I use Enduro polyurethane finish and would like to even out the color of a cherry project. I'm thinking of using a glaze coat. Any words of wisdom to share? Brand names, colors etc. would be helpful. Where do I get the glaze base? Is it the same stuff used to glaze over latex paint?
From contributor G:
Use Golden Acrylic glaze medium available from the same Compliant Systems that sold you the Enduro. You may add any pigmented colors or Enduro's own stain to the glaze to get the final color you want. Call Compliant to get their recommendation. Of course, it would be completely impossible to tell you what colors to choose, since a dark red burgundy stain with asphaltum glazing wouldn't look anything like clear-coated cherry with a light brown glaze.
You can also even out colors by adding some of your original stain to your finish and spray (your basic toner coat). My words of wisdom: glazing is easy but time consuming to wipe on and wipe off, especially if you don't want any darkened areas in the corners and cracks. Toning is much faster, but takes more skill with the paint gun.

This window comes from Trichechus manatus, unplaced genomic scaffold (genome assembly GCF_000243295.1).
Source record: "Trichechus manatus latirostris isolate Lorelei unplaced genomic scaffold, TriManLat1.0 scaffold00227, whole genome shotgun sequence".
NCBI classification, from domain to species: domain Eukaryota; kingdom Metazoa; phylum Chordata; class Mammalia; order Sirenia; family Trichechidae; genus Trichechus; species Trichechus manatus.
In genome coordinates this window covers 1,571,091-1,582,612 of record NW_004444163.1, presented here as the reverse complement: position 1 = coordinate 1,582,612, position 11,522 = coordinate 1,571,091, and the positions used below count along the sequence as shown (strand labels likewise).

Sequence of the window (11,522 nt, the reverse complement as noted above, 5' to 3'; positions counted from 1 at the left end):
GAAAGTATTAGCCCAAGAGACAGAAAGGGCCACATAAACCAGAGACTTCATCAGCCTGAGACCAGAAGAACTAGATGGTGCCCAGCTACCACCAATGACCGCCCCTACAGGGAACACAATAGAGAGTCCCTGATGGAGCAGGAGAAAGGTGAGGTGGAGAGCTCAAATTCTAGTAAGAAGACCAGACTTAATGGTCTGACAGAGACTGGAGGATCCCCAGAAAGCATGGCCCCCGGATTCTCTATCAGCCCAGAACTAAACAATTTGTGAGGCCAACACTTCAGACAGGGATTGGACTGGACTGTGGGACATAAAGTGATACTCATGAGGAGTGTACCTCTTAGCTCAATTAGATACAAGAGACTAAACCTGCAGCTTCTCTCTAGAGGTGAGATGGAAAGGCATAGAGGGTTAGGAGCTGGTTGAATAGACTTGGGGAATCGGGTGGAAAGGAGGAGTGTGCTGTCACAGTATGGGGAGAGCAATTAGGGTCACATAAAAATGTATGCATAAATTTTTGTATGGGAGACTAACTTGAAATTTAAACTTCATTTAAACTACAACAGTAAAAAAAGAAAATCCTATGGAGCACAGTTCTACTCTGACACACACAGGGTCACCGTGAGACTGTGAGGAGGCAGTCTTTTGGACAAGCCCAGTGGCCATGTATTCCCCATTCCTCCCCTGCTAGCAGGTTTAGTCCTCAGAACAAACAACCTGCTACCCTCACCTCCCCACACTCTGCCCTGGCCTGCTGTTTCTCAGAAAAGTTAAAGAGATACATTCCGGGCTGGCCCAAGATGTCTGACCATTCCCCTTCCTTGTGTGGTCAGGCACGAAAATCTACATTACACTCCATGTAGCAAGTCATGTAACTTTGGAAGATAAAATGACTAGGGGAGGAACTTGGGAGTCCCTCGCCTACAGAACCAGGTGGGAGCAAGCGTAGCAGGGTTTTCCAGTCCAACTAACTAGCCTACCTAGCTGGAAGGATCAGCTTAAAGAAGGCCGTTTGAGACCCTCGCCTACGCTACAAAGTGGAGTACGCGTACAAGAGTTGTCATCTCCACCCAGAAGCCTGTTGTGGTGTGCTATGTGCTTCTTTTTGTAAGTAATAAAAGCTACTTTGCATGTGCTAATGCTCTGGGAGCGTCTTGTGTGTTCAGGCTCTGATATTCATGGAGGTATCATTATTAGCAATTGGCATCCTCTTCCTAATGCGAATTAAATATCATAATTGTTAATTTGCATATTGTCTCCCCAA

Anyway, for what it's worth, wash coat your cherry with sealer thinned 50% with water. Sand and then stain with stain of your choice. The light cherry stain from Compliant is anemic; the dark cherry stain is beautiful. You can also use Lee Oak, which gives the cherry more of a brown tone, or Pecan for a rich color. Normally, the compliant stains are concentrated (or so they claim) and you are supposed to mix 50% with water. I generally use the stains without dilution, unless it is called for. This is one of those aggravations (paying for a gallon of stain that only has a half gallon of material).
As for glazing, I usually glaze to correct tone, darken or for an antique effect. I often use a raw umber added to the Golden Acrylic glaze medium which tends to tone down a bit of the redness and creates a very rich color, and evens out the cherry. If you simply want your final coat to be darker, consider adding dark red cherry stain and some lamp black or asphaltum to the glaze.